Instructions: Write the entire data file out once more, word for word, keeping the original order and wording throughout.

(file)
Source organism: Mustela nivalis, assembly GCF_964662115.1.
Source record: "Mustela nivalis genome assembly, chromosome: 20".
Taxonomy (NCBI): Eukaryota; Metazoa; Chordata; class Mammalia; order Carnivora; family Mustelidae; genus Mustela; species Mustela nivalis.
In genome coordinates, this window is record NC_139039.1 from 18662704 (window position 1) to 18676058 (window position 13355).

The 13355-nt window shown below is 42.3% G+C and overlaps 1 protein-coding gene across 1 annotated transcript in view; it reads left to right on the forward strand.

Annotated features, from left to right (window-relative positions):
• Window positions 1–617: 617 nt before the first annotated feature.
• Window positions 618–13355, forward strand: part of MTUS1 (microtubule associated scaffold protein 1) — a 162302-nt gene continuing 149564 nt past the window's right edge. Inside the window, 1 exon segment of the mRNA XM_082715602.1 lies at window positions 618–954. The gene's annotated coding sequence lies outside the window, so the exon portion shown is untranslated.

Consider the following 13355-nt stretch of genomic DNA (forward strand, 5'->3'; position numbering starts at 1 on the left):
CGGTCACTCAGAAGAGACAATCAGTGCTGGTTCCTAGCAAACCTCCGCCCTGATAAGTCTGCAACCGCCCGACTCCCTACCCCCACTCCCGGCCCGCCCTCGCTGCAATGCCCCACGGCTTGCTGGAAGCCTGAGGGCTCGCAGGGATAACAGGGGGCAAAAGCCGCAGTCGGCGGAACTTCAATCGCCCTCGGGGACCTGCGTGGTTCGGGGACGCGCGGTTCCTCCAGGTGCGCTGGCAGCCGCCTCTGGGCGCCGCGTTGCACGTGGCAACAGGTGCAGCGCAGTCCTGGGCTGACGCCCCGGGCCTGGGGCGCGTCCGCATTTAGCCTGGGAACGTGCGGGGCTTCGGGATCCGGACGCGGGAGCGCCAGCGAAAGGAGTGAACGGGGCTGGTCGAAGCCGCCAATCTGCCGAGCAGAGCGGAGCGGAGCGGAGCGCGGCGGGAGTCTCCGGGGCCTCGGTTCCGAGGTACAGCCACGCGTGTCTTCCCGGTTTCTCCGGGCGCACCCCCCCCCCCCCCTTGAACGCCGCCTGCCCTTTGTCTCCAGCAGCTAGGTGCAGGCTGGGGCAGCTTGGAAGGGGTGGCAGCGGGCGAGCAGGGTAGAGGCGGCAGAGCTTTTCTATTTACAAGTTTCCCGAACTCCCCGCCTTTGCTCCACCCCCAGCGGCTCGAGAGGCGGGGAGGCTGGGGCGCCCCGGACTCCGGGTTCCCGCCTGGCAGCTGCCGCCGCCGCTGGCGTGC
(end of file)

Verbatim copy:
Source organism: Mustela nivalis, assembly GCF_964662115.1.
Source record: "Mustela nivalis genome assembly, chromosome: 20".
Taxonomy (NCBI): Eukaryota; Metazoa; Chordata; class Mammalia; order Carnivora; family Mustelidae; genus Mustela; species Mustela nivalis.
In genome coordinates, this window is record NC_139039.1 from 18662704 (window position 1) to 18676058 (window position 13355).

The 13355-nt window shown below is 42.3% G+C and overlaps 1 protein-coding gene across 1 annotated transcript in view; it reads left to right on the forward strand.

Annotated features, from left to right (window-relative positions):
• Window positions 1–617: 617 nt before the first annotated feature.
• Window positions 618–13355, forward strand: part of MTUS1 (microtubule associated scaffold protein 1) — a 162302-nt gene continuing 149564 nt past the window's right edge. Inside the window, 1 exon segment of the mRNA XM_082715602.1 lies at window positions 618–954. The gene's annotated coding sequence lies outside the window, so the exon portion shown is untranslated.

Consider the following 13355-nt stretch of genomic DNA (forward strand, 5'->3'; position numbering starts at 1 on the left):
CGGTCACTCAGAAGAGACAATCAGTGCTGGTTCCTAGCAAACCTCCGCCCTGATAAGTCTGCAACCGCCCGACTCCCTACCCCCACTCCCGGCCCGCCCTCGCTGCAATGCCCCACGGCTTGCTGGAAGCCTGAGGGCTCGCAGGGATAACAGGGGGCAAAAGCCGCAGTCGGCGGAACTTCAATCGCCCTCGGGGACCTGCGTGGTTCGGGGACGCGCGGTTCCTCCAGGTGCGCTGGCAGCCGCCTCTGGGCGCCGCGTTGCACGTGGCAACAGGTGCAGCGCAGTCCTGGGCTGACGCCCCGGGCCTGGGGCGCGTCCGCATTTAGCCTGGGAACGTGCGGGGCTTCGGGATCCGGACGCGGGAGCGCCAGCGAAAGGAGTGAACGGGGCTGGTCGAAGCCGCCAATCTGCCGAGCAGAGCGGAGCGGAGCGGAGCGCGGCGGGAGTCTCCGGGGCCTCGGTTCCGAGGTACAGCCACGCGTGTCTTCCCGGTTTCTCCGGGCGCACCCCCCCCCCCCCCTTGAACGCCGCCTGCCCTTTGTCTCCAGCAGCTAGGTGCAGGCTGGGGCAGCTTGGAAGGGGTGGCAGCGGGCGAGCAGGGTAGAGGCGGCAGAGCTTTTCTATTTACAAGTTTCCCGAACTCCCCGCCTTTGCTCCACCCCCAGCGGCTCGAGAGGCGGGGAGGCTGGGGCGCCCCGGACTCCGGGTTCCCGCCTGGCAGCTGCCGCCGCCGCTGGCGTGC